It’s kind of pathetic that Froot Loops would be my forbidden fruit, but I think my subconscious got this one right.  Ever since my grandparents took UJ and me to Battle Creek, Michigan for a tour of the Kellogg’s factory that ended with a Froot Loops sundae, I’ve been a fan of Toucan Sam.  We haven’t had a box of any breakfast cereal — much less Froot Loops or, even worse, Frosted Flakes — in our house since I started a low-carb regimen in August precisely because I don’t think I can trust myself around it.

I have to say, though — that big bowl of Froot Loops sure looked good.

Shrink To Greatness

Yesterday’s Wall Street Journal had an interesting article about a novel technique that Ohio State coaches used to prepare their defense for the game against Oregon.

The coaches recognized that Oregon was a fast finesse team that specializes in up-tempo offense that sprints to the line of scrimmage and runs plays faster than anybody else.  So, how to go about mentally and physically preparing your defense for that challenge?  The Ohio State coaches decided to approach the game by asking their defensive linemen to go on diets — reasoning that, by shedding a few pounds, the big boys on the defense would feel lighter and faster, and therefore better prepared mentally for the game.  The rest is history, as the Ohio State defense held the fast-paced, high-powered Oregon offense far below its normal point output.

So, should we all go on The Ohio State Football Team diet?  Will the Silver Bullet Regimen replace the Beverly Hills Diet as the weight-loss approach of choice?  Probably not, because it likely wouldn’t work for most of us.  As the Buckeye players learned, when you’re a 6′ 5″ 300-pound athlete who is running sprints and practicing every day, you can lose five pounds in 10 days just by cutting out honey buns and candy bars.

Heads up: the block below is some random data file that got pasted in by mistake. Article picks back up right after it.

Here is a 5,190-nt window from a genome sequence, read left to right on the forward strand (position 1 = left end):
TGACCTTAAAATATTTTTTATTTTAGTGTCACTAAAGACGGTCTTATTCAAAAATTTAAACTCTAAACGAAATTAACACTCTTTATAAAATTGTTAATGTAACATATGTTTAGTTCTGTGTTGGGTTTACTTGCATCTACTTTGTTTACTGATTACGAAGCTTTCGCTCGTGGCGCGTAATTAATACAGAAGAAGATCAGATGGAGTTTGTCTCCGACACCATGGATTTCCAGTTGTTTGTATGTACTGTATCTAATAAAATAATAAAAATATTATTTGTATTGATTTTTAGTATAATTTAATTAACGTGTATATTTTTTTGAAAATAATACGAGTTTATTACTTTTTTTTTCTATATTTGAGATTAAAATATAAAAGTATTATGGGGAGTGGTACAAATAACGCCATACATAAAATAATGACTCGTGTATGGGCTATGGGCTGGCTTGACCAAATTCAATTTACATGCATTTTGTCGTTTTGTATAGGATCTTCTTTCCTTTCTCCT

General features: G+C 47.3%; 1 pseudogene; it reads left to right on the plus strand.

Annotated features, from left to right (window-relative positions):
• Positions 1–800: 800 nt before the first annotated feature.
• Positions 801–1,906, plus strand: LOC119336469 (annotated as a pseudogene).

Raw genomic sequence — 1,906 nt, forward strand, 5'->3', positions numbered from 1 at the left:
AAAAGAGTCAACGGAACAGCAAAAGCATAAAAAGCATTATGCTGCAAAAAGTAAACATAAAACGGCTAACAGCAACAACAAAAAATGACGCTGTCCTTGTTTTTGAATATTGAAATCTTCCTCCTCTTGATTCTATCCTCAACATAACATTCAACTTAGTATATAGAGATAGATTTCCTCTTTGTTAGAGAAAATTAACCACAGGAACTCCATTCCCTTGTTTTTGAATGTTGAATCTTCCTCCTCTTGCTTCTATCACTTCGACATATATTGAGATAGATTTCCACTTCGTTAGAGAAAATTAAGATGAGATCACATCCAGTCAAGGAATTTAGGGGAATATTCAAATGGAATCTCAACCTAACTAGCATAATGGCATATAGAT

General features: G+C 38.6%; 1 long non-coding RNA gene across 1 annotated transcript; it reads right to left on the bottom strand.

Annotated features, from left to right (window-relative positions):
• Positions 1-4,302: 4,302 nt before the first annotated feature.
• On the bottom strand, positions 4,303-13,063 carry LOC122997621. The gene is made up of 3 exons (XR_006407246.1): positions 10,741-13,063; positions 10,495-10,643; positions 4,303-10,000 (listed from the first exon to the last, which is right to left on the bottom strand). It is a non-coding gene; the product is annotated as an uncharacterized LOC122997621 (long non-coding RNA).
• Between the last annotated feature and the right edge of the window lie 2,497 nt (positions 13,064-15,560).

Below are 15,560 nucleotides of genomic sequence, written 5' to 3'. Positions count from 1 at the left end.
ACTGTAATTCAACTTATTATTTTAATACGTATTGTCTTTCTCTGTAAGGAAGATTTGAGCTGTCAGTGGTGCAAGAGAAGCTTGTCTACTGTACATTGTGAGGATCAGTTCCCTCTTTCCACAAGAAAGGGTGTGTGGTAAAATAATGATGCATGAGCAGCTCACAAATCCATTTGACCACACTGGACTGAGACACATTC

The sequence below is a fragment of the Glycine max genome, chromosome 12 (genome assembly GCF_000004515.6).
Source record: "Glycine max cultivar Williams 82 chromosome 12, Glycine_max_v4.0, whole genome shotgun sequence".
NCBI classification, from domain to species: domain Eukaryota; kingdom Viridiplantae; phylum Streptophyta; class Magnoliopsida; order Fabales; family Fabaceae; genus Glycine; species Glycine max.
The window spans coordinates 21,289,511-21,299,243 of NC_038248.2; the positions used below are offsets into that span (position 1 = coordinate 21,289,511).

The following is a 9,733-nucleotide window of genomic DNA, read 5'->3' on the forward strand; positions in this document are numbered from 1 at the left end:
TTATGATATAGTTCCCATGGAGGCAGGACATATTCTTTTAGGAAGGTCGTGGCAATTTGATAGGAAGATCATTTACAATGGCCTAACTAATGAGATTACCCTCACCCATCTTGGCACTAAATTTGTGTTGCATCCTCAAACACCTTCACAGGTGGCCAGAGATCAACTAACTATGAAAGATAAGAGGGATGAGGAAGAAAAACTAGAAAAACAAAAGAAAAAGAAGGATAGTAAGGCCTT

What We Don’t Know

The Friendly Doc Next Door, who knows I’ve been following a low-carb regimen, sent along an email that he received from the American Medical Association this week.  It was a news summary called AMA Morning Rounds, and the lead story was about a new study that showed that low-carb diets are better than low-fat diets for reducing the risk of heart disease.

It’s 20140905-062424-23064638.jpggreat to have a thoughtful doctor in the neighborhood — especially one who keeps his yard in tip-top shape — to keep us abreast of the latest health news.  And the study mentioned in the AMA email, which was funded by the National Institutes of Health, is significant.  It concludes that people who follow a low-carb diet lose more weight and have fewer cardiovascular risks than people who follow the low-fat diets doctors have been recommending for decades.

Whoo-hoo!  I win!  Of course, not really.  What this new study really tells us is that there is an awful lot we don’t know — but we don’t really want to acknowledge that fact.  For decades doctors were confidently telling patients that the low-fat diet was the way to go, and the patients accepted that.  Now a new study says something different.  What’s a dutiful patient supposed to do?

I like the low-carb approach because it’s easy to remember when mealtime comes and I like meat and cheeses, anyway.  I feel like it’s working for me.  But I also can see that people who don’t really like eating meat will groan if low-carb now becomes the new low-fat and is prescribed for everyone who wants to lose weight.

My guess is that there are many ways to lose weight, provided you reduce your intake and make sure you get exercise.  What this latest study really tells us is that confident conclusions about health — like the decades of focus on low-fat diets — are often wrong.  That is useful information to remember.

My Low-Carb Lunch (II)

IMG_2898Today I was up in Cleveland, and when lunchtime rolled around there was nary a food truck in sight.  So, regrettably, there was no apparent way to continue the celebration of Food Truck Summer today.  Fortunately, the Fast Talker consulted some kind of map app on her smartphone and rattled off a list of options.  The only one I was able to hear clearly in the rapid-fire torrent of words was Urban Farmer, which sounded intriguing — so that’s where we went.